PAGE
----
Dear Fertile People,
You are not a doctor. Please don’t play one.
There isn’t much worse than a person pretending that they know what they are talking about when they clearly don’t.
Why don’t you just do IVF?
Don’t say this. It’s ignorant. IVF is not the be all and end all of fertility treatments. IVF doesn’t work in cases of unexplained infertility or in people that just don’t ovulate, even with meds. It’s also dangerous for someone like me who has polycystic ovaries. Even massive amounts of hormone injections do not get my stubborn ovaries to produce any follicles. We run the risk of Ovarian Hyperstimulation Syndrome (OHSS) if we just keep dosing up and up. OHSS can be fatal.
Multiples are a very real concern with IVF.
IVF is expensive. The meds alone can be over $5000 per cycle. There’s no way that you can do an IVF cycle for under $10,000.
IVF is rife with difficult decisions. How many follicles are too many? Not enough, should we cancel the cycle? How many embryos should we transfer? What are our beliefs on selective reduction should we conceive high order multiples? What do we do with the left over frozen embryos? Do we store them indefinitely ($$)? Or donate them? Or destroy them?
So yeah, it’s not “just doing IVF“. Don’t say that. Instead you could say, I’m sure that these treatment decisions are really hard to make. I’m here if you need to talk. Can I bring you a pie? Or some brownies?
2 Replies to “Don’t Say This”
This is right up there with “Why don’t you just adopt?” Thanks for getting the message out about these kinds of hurtful comments.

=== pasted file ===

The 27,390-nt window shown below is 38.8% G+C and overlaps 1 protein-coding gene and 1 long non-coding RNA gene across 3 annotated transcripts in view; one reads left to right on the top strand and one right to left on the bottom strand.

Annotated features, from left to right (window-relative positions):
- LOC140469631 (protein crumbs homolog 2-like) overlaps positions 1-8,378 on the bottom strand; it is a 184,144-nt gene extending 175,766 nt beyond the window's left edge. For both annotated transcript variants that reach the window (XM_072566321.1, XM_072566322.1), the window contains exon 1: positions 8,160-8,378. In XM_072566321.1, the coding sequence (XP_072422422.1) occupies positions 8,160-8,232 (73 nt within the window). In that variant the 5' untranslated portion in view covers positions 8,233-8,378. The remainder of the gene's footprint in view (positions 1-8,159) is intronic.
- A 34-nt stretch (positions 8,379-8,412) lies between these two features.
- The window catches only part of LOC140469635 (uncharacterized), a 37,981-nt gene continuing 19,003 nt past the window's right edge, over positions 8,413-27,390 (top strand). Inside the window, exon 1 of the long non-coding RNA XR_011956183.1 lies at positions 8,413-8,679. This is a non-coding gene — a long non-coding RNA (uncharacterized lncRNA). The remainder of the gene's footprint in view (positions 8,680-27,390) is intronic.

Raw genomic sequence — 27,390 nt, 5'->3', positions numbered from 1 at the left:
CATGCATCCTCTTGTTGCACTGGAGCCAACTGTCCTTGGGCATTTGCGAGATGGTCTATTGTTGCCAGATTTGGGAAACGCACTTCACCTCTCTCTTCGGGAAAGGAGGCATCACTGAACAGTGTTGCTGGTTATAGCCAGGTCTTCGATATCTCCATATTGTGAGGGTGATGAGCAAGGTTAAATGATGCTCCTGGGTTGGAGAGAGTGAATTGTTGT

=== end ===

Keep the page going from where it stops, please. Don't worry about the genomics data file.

One of my personal least favorites is referring to the decision to have kids as a lifestyle choice. The reality is that it is only a choice for *some* people. I just blogged about this recently. http://fertilitylawmatters.com/a-lifestyle-choice/.
Your comment reminded me of something that’s been on my mind lately is how Julia Child has been held up as this example of a strong woman who so boldly led a childfree life and chose to not let societal pressure to have kids dictate the direction of her career and relationship… when that’s not exactly how it happened. That choice was thrust upon her by circumstance, not because of some grand feminist statement.
While I applaud her success in her field, and I support anyone who chooses to have kids or not to have kids as a lifestyle (provided they aren’t condescending and superior about it, as some can be on both sides) I don’t think it’s fair to automatically put Julia in with the childfree group as a social/political statement and it bothers me when I see people do it. That choice was taken from her, which is an entirely different experience, and should be respected on its own merit and for the strength and heartache it represents.